Pet Insurance

Thinking of Adopting a Pet? Plan a Budget First

Cats and dogs have become more popular than ever, but prospective pet owners should do some quick calculation to make sure they can give their new family members the support they need.

It's hard to imagine any part of the economy that's benefited from the coronavirus, but Singapore's pet industry is one exception. The start of the circuit breaker inspired a tenfold increase in pet fostering, and as families look to the post-COVID future, some may be weighing the merits of permanent adoption.

A big part of that equation is financial: pets typically cost several thousand dollars a year in food, medical care and supplies. To learn more, we dug into the details looking for the true cost of companionship, with a focus on cats and dogs.

Raising Cats Is One Third Cheaper Than Raising Dogs

When we collected numbers on adoption fees, breeder prices, medical costs, food and grooming, the final analysis showed that dogs cost an average of almost S$3,200 in the first year while cats cost a little over S$2,000. In other words, the cost of getting and keeping a cat is typically about 63% of the average spent on a small to medium-sized dog.

Graph comparing costs of cats versus dogs as pets in Singapore
Graph comparing costs of cats versus dogs as pets in Singapore
Table comparing pet ownership costs for cats and dogs

Each household will have its own reasons for preferring a dog or a cat, but the financial comparison favors felines because they eat less food and have lower risk of diseases such as heartworms, which dogs must be protected against.

That said, buying a purebred cat could easily end up being more expensive than adopting a mixed-breed dog from the shelter. The costs of pet ownership also vary when it comes to optional expenses such as toys and premium grooming packages, which come with a lot of variation in pricing.

Food Costs Are Significant for Both Cats and Dogs

The purchase of proper pet food took up about nearly half of the yearly budget we calculated for a single pet of either species. Unlike the cost of grooming or toys, food is a fixed cost that can only be reduced in one of two ways: buying cheaper brands of food or buying in bulk, which requires long term storage if your pet only eats a little at a time.

Table comparing cost of three dog food brands over one year

These tables show that dogs typically cost twice as much as cats to feed. While the cost of dry dog food can be reduced significantly if you buy larger 15kg bags, that may not be an easy option for dog owners with limited space at home. Our analysis found that cats are relatively cheap to feed even when costs are based on buying one can of food per day.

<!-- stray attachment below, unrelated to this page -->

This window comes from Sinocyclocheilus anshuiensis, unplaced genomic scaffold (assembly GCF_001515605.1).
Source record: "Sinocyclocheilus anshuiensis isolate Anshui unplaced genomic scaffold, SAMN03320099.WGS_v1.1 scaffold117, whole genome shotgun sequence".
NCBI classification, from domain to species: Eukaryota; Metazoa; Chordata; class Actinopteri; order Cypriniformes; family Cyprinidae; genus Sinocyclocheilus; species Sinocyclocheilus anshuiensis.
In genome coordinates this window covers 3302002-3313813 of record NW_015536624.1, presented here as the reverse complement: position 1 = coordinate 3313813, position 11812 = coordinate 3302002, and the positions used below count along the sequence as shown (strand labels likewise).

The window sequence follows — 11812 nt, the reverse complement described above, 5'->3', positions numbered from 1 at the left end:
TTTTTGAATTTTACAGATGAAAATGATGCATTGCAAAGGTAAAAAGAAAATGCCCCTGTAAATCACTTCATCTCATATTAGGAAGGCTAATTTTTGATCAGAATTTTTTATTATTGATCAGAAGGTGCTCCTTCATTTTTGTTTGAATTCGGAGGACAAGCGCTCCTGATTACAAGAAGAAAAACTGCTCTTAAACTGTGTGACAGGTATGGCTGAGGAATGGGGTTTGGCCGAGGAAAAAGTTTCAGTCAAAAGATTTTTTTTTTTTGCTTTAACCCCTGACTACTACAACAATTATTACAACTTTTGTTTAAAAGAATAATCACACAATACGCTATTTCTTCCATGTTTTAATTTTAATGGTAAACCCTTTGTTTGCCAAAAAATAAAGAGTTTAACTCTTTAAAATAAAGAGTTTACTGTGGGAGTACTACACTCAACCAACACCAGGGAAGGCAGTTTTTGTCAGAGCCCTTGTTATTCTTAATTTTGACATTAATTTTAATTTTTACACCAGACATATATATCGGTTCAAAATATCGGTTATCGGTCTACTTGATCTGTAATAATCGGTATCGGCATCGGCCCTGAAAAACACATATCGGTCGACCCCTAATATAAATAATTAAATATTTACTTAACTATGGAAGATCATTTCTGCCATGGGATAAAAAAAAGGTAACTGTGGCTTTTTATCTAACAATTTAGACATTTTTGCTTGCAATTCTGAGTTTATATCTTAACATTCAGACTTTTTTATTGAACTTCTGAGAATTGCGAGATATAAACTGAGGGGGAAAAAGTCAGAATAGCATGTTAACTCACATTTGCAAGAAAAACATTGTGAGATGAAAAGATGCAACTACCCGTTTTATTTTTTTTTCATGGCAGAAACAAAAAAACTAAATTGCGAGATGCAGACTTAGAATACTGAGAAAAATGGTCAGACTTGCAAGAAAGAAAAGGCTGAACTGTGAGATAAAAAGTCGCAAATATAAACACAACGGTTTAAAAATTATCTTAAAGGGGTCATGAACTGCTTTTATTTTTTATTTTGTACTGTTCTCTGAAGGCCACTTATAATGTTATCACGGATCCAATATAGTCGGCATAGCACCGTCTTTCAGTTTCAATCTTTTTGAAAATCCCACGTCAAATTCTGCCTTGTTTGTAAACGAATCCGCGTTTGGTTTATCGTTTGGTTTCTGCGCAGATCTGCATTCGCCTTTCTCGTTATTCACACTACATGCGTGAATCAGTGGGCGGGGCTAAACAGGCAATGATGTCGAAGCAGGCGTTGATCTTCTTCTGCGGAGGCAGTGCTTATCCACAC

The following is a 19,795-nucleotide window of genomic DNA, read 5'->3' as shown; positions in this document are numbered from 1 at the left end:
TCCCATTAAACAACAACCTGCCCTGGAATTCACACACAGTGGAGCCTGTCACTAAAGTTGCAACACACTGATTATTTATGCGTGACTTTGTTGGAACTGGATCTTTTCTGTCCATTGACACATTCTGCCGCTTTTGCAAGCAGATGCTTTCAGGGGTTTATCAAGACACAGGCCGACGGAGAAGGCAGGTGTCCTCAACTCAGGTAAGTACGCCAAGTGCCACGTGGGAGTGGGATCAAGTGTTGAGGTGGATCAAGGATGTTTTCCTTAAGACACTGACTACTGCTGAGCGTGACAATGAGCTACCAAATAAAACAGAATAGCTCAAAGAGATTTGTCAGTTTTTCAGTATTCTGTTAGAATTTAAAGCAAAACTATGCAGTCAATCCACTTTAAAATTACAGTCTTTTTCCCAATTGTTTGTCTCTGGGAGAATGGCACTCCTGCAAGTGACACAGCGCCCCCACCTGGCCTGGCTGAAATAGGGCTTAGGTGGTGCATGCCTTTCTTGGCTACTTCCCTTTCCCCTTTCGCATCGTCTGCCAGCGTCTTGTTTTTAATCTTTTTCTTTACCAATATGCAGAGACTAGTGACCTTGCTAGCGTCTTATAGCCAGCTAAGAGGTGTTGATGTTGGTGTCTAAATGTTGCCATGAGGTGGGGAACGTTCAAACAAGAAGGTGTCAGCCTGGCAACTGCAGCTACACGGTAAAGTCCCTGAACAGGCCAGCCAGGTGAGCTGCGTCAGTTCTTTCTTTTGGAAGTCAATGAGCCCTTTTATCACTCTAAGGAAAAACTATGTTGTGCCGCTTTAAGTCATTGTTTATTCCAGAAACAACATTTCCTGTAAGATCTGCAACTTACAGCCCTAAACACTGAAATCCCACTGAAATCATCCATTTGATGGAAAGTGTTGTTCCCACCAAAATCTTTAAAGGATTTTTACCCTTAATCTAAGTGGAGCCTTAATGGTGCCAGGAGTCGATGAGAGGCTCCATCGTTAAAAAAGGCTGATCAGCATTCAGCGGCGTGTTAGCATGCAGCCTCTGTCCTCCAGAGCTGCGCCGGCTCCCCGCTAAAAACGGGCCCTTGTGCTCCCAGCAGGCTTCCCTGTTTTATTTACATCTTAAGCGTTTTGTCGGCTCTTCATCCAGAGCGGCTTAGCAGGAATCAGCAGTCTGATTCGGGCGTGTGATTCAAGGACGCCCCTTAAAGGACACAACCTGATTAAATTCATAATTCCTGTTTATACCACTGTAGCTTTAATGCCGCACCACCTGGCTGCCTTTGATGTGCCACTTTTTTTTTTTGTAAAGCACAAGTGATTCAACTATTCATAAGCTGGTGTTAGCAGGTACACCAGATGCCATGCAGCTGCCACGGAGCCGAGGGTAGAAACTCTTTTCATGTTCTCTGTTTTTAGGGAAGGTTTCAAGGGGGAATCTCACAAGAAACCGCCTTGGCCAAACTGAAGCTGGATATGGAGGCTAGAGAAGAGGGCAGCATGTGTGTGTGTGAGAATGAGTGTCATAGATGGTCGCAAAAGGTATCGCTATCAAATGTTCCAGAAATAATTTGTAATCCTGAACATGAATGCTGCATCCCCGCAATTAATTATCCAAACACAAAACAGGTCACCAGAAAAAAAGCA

Table comparing cost of three cat food brands over one year

Your veterinarian should be able to tell you the right type and quantity of food your pet needs, so it's important to start by soliciting their advice. In addition, some individual animals may be particularly picky about their food options. Be sure to settle the question early by finding a food option that matches both your pet's tastes and your wallet.

After Food, Healthcare Represents the Biggest Expense Area

The fixed costs involved in owning a pet range from your purchase price or adoption fee all the way to proper food and medical care. According to the numbers we compiled, food and healthcare for pets make up the bulk of lifetime expenses whether you own a cat or a dog.

Table of medical costs per year for cats and dogs

Fortunately, one significant expense only comes up once every few years: the set of routine vaccinations your dog or cat will need to stay protected against common viral and bacterial diseases. In the second or third year of ownership, this means your pet's medical costs will be 25% to 40% lower than in years when your pet needs new shots.

Pet Insurance? Some Pets Need it More Than Others

Food and regular checkups are pretty certain to come out of the pet owner's pocket, but the possibility of medical emergency should also factor into your budgeting for a pet. While such events are rare, they can be extremely costly and might even put owners in the painful situation of having to choose between financial responsibility and their pet's well-being.

In addition, some purebred dogs and cats are at a higher risk of disease or chronic health conditions as a result of their genetic heritage. Not only is this one of the arguments in favor of adopting mixed breeds, it's also a good reason for owners of purebreds to consider a stronger pet insurance policy that can help with the potential cost of future treatments.

With a typical pet insurance policy starting at S$75 per year, it can be fairly affordable for dog or cat owners to obtain coverage that will help cover costs in case of injury, illness, theft, or accidental death. For households that have an expensive pet or one that is especially valued as a family member, pet insurance may be a smart decision.

Chris Moon

Chris is a Product Manager for ValueChampion with years of experience in addressing critical questions about insurance and banking products through financial analysis. He spends his time evaluating insurance providers and policy features to understand where consumers might find the most cost-effective coverage. Chris has contributed insights to the New York Times and many other publications. Prior to joining ValueChampion, Chris worked as a product manager at ValuePenguin analysing banking and insurance products in the US.